• Use No less – Don’t roll your eyes just yet! I am a big believer in the word NO! I think this generation of children probably don’t hear it enough…confused yet? Here is the ‘No less’ idea.
    • Think of a few things your family doesn’t tolerate. What things justify a scary mommy voice NO!!! For us it is safety, for a child, sibling or house hold item. No jumping off the table, biting sister, throwing mommy’s phone. All of these things justify a no (picture scary mommy face) in my house.
    • For the rest of the situations tell your child what you would like them to do, not what they can’t do. Yesterday my 2 year old found our water spray bottle for hair and excitedly started spraying her stuffed animal. I quickly told her, “Oh your puppy will get too wet if you spray him, he might even get stinky if he is too wet. What can you spray? Why don’t you go spray your kid table, it needs a good spray!” She immediately ran to drench her table. When you tell a child NO you cannot do that they can be left confused, mad or at a loss.
    • Telling a child what they are able to do gives them a plan and nothing to be mad about. It does take a bit of practice but after a week or so it will come naturally. Some Examples:
      • Chairs are for bottoms not feet, can you please sit down on your chair?
      • Oh, your cookie is too messy for the couch, please take it into the kitchen.
      • Screaming at your sister isn’t nice, we use our inside voices when talking.

So I have a couple more tools I use but they are a bit different. These tips make me use a lot less screaming and threatening, which we could call Negative Communication. If you would like to be a parent who never yells (or doesn’t yell as much as they used to) add these tools to your belt as well.

  1. Give 5 minute warnings – Think of some of your most stressful times of the day and I guarantee most of them happen around or because of a transition for your child. Transitions are when your child has to stop one thing and start another. Transitions are such a big deal that your preschooler probably has a whole list of songs their teacher sings when it is time to do something new, one little trick to make it less stressful on the children.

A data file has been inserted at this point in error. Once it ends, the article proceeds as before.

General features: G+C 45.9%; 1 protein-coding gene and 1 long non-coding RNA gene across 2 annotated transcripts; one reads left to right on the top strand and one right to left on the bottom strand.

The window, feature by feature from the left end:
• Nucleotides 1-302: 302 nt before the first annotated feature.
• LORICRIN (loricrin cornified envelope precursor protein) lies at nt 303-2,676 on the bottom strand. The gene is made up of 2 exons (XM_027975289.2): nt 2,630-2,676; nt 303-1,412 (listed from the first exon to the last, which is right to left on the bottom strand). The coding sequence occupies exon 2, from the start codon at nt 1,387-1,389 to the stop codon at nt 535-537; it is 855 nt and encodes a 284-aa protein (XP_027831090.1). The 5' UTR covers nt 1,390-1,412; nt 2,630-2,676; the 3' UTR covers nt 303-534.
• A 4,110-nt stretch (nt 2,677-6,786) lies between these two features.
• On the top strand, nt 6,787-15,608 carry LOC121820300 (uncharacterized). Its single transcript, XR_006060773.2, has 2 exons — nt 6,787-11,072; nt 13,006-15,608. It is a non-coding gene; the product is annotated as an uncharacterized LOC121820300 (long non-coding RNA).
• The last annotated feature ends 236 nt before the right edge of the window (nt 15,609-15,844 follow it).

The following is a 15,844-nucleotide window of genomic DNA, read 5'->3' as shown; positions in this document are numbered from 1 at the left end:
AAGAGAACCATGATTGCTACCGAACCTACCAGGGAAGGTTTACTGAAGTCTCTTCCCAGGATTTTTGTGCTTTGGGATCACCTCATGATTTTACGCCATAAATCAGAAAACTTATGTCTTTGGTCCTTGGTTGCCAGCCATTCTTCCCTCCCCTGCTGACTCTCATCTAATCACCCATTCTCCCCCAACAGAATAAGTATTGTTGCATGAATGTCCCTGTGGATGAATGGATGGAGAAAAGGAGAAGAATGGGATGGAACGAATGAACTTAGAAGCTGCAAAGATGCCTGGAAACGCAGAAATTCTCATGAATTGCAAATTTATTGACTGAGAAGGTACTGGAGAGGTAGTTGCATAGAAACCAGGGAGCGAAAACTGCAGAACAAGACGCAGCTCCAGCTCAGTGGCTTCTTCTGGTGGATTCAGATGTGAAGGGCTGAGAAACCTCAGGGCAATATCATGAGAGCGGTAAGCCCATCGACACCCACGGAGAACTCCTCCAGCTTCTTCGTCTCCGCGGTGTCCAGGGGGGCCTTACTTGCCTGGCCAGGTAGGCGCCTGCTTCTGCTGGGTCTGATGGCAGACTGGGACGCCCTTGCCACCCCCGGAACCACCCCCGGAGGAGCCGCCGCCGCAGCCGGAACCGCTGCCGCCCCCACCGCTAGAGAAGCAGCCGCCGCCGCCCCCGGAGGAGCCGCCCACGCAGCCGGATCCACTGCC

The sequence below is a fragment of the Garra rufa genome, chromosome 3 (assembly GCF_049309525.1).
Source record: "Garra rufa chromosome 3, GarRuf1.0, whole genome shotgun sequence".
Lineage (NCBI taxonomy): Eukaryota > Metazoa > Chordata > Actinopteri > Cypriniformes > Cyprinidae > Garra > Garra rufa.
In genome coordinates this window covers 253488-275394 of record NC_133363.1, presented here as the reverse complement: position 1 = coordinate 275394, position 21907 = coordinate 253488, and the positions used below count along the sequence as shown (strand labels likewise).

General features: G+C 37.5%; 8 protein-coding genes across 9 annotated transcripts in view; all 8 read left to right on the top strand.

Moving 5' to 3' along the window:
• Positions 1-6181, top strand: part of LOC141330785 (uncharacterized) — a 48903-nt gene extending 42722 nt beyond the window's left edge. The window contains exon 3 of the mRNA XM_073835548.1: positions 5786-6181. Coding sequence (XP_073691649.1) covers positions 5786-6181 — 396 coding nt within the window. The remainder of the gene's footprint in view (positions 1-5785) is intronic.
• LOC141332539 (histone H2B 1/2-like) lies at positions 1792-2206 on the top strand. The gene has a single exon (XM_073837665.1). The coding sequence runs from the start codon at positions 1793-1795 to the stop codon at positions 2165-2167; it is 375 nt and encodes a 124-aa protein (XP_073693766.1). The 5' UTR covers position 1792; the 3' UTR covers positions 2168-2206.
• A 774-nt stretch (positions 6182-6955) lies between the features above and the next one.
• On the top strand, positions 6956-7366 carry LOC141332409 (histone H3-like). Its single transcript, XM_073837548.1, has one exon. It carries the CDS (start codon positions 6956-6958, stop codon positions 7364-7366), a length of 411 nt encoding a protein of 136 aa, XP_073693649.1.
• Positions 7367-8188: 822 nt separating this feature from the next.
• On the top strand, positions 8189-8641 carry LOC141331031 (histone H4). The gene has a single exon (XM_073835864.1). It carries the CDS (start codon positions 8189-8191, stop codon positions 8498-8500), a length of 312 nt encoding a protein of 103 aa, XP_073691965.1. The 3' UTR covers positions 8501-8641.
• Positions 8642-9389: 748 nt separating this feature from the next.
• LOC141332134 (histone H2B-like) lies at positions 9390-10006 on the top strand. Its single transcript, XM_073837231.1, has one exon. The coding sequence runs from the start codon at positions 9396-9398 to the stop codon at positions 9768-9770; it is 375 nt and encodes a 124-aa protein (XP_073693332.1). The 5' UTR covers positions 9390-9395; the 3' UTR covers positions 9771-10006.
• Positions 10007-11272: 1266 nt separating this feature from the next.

• Our most stressful transitions are: getting out the door, ending play for dinner time, starting bedtime routine. If I don’t handle these transition times well you can easily hear screaming…mostly from the toddler, from a block away. One of the best tools I use is a 10 to 5 minute warning. I might stick my head out back and say, “Evelynn, Genevieve in 5 minutes you’ll need to come in and wash your hands because dinner is almost ready.”
    • First say your child’s name. Secondly tell them what is expected of them. Thirdly tell them what is coming next. This helps children feel a bit more in control of themselves and their schedule. It also gives them a few minutes to process that play is coming to an end. It is so important that when you say their name to check that they are truly listening, otherwise this tool is useless.
  2. Tell your children when you are stressed – This trick has been HUGE for me. I like, my children, become very stressed and sometimes mean around tradition times. My hardest time to keep my cool is when I am trying to get 3 children out the door for something. Once or twice a week I turn into Crazy Mommy. No one likes her, not even me! I have found a tool that helps keep Crazy Mommy a bit more civil.
    • When I notice I am being short…or even mean with my sweeties I simply tell them what is going on. “Mom is feeling really worried that we are going to be late. Can you help me by getting your shoes on. I am sorry I was not using a very nice voice. I am going to work on using my nice voice, can you work on being listening?” Obviously this tip is going to be completely lost on a young child…they might even laugh at you, but it has done wonders for my 4 year old and I! It helps her see that mommy has big emotions too, and how I try to responsibly deal with them. It also helps her know what she can do to help. Finally it justifies any hurt feelings she might have because of the was I was acting, and hopefully helps her feel less hurt. Try this with your child and see if it helps in those crazy situations.
  3. Talk quieter when your children are being loud – This tool has helped a lot with my 2 year old, but can be used on any age in a loud situation.
    • I simply say my child’s name, loud enough that they know I am trying to communicate, you may have to use some touch to get that point across. Then I talk in a normal, inside voice level, as if they should be able to hear me. Sometimes I repeat it a few times, if the crying or loudness hasn’t calmed down. Usually my 2 year old can’t help herself and will quiet down so she can find out the secret I’m trying to tell her.

I so hope that you find a couple of ways to help you and your child communicate better! In the end though, this list isn’t going to fix all your communication woes. I am not a big screamer, I wasn’t raised in a screaming house. But I do have a scary mommy voice that I use a lot more than I want to. Every day I have times where I use a tool from my toolbox and I think “Wow, that was an awesome mommy moment, I rock.” And every day I have times where I think, “Now my sweet little girl has her head down and sad eyes all because I couldn’t take a deep breath and handle the situation like an adult.” But guess what? At bedtime I read a book, and snuggle and tell her I love her to where the polar bears live and back and she has completely forgotten that mommy had a sucky mommy moment earlier that day. She goes to bed happy, I get a few hours of off duty time and then we try again tomorrow. In my book thats a good day!